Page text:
New U.S. Expeditionary Rail Embarkation Capability, Deterrent Tested in Europe RAIL Kit is Designed for Rapid Deployment, Assembly, Maneuverability of Heavy Armor

May 19, 2022 | Partner News

U.S. Army Photo

A game-changing capability sponsored by U.S. Transportation Command (USTRANSCOM) offering greater flexibility to offload combat power is now being used in the European theater.

The Rapidly Available Interface for trans-Loading, or RAIL, is a modular ramp system that allows for massing of combat power at the point of need without the requirement of shipping it to a fixed railhead facility for offload and then onward movement. The system was built to respond to a proficiency gap, yet it also acts as a deterrent:  RAIL applies to many of the principles of war, including maneuver, surprise, economy of force, and simplicity.  

“RAIL is a new, innovative capability that gives warfighters more agility and flexibility when setting up an expeditionary railhead,” said Justin Strickler, division chief at the Geotechnical and Structures Laboratory, U.S. Army Engineer Research and Development Center (ERDC) in Vicksburg, Mississippi. 

USTRANSCOM sponsored the RAIL program under the Joint Deployment and Distribution Enterprise Research, Development, Test & Evaluation (RDT&E) office. ERDC and the Army’s Combat Capabilities Development Command Ground Vehicle Systems Center (GVSC) in Warren, Michigan, are executing production and testing.

While a prototype, RAIL is now being tested in real-world operations. The 21st Theater Sustainment Command of U.S. Army Europe and Africa requested ERDC send the RAIL ramp systems to U.S. European Command (EUCOM) for support and has funds procured for eight additional kits to boost the operational competence required in the EUCOM theater. Several North Atlantic Treaty Organization members also expressed interest in the kits.

Read21st TSC Soldiers Train on Modernized Expeditionary Rail Capability.

“The RAIL system offers the capability to offload heavy armor from the end and side of a railcar, allowing for instream discharge, a capability that currently does not exist,” said Lou Bernstein, RDT&E program director and chief scientist in USTRANSCOM’s Strategic Plans, Policy, and Logistics directorate.

Instream discharge means with a side-loading feature, operators can unload a vehicle directly from the middle of the line of railcars. Previously, rail cars typically had to be unloaded starting at the end. RAIL also gives flexibility to conduct offload depending on what the terrain dictates and has a third configuration in addition to end-load and side-load: a turning pad. A small team of approximately 16 people can put the system in place by hand.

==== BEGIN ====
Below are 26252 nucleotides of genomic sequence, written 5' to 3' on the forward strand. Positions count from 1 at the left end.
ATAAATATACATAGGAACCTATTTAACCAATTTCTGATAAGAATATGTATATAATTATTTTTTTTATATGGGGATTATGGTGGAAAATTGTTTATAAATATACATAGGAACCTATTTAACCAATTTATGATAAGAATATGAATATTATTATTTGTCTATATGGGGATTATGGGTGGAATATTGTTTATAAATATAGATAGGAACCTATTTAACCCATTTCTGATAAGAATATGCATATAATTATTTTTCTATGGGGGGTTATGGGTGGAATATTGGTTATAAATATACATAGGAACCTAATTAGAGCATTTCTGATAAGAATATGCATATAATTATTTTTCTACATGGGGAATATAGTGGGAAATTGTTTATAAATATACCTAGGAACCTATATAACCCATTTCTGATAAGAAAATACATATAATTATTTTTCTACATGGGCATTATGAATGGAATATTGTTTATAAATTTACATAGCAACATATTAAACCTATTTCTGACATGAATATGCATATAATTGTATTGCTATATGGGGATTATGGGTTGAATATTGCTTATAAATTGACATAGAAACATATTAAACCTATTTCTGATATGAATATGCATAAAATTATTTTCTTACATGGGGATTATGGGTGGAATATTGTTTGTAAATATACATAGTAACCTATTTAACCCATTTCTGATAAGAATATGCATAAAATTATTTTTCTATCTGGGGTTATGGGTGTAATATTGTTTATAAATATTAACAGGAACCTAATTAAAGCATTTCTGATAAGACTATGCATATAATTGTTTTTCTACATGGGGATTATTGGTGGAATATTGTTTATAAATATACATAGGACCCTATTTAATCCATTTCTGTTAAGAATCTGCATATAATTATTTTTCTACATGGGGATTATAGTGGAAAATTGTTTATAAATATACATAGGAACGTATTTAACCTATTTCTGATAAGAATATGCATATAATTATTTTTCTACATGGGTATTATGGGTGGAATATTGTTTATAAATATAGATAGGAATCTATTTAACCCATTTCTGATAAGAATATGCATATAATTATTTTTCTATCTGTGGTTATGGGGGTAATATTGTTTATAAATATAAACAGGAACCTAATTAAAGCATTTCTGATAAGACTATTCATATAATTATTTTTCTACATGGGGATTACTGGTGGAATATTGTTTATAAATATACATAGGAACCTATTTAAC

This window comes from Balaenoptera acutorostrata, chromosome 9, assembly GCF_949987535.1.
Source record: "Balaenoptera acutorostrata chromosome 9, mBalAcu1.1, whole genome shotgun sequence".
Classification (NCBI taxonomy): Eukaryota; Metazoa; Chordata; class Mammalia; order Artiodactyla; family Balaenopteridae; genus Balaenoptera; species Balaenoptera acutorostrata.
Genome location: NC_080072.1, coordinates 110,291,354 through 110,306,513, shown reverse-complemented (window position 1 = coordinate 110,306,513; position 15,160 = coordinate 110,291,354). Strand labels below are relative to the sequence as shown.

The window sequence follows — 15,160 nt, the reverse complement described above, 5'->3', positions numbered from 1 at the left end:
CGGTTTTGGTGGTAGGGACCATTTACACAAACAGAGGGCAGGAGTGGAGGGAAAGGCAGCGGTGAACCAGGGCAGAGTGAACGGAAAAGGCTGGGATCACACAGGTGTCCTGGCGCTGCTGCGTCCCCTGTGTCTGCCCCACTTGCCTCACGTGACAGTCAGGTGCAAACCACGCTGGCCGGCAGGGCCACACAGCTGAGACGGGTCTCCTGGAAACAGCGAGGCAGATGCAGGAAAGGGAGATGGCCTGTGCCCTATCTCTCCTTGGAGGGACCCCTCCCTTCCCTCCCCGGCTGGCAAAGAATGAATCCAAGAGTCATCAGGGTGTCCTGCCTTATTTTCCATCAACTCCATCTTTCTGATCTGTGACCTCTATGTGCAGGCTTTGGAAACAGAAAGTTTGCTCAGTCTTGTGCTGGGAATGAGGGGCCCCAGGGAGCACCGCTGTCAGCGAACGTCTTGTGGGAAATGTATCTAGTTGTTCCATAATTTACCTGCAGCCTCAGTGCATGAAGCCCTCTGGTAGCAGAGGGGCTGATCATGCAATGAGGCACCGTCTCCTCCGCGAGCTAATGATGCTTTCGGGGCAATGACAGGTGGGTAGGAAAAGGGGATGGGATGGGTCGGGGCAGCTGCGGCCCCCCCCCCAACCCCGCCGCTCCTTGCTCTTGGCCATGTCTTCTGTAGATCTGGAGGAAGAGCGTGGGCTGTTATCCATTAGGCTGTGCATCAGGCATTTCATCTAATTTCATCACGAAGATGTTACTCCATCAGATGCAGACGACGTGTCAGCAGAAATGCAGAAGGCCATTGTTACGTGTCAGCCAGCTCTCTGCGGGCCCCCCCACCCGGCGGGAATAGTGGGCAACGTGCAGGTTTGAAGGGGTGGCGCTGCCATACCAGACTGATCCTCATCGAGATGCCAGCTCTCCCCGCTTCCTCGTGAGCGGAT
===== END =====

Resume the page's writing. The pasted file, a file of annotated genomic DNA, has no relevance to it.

“Other innovations designed into the system include adjustable heights, man-portable, no material handling equipment required for construction, standard air pallet compatible (so it could be transported through Air Force C-17 aircraft), as well as standard multiple loading configurations using the same basic components,” Bernstein stated.

According to Bernstein, RAIL utilizes technology previously developed and patented under the Port Improvement via Exigent Repair Joint Capability Technology Demonstration. Conceived in August 2019, ERDC and GVSC first demonstrated RAIL in April 2021 with support from Defense Logistics Agency at Anniston Army Depot, Anniston, Alabama. “Once additional kits and components become available, a commander would have one system capable of restoring damaged piers, unloading rail cars, and overbridging under-classed bridges,” said Strickler. “We have one system that offers three capabilities versus having three systems that only do one thing.

“RAIL has no electronic or hydraulic parts and pieces. It’s just steel and aluminum,” Strickler continued. “It requires very little maintenance and is being designed for a 20-year life cycle.” Strickler added, “We anticipate the Army’s next-generation tanks will be bigger and heavier. This RAIL system is built with that future requirement in mind.”

From a strategic perspective, “RAIL complicates the enemies’ targeting solutions given its expeditionary modularity and mobility,” said Martin Ledington, USTRANSCOM’s liaison officer for the Under Secretary of Defense Research and Engineering.  

Ledington’s point highlights how the ingenuity of RAIL supports the updated priorities recently announced by U.S. Air Force Gen. Jacqueline Van Ovost, USTRANSCOM commander – in particular, her priority that is focused on readiness: Ready Now and in the Future.  

“Warfighting readiness is our absolute cornerstone,” Van Ovost emphasized when talking in February with the Center for Strategic and International Studies. She said it’s clear USTRANSCOM has been deploying, sustaining, and redeploying the force, but now the command is looking at how logistics can be a more integrated part of the maneuver force. – and deter adversaries.

“A focus on maneuver will also ensure the Joint Deployment and Distribution Enterprise provides the strategic advantage required for future contested environments,” said Van Ovost. The men and women of the United States Transportation Command underwrite the lethality of the joint force and provide our nation’s leaders options, while we also provide dilemmas for the adversaries.  

“With the reemergence of strategic competition, we must evolve our thinking of maneuver concepts. The innovation behind RAIL is a solid example of how USTANSCOM can boost maneuverability.”


By US Transportation Command

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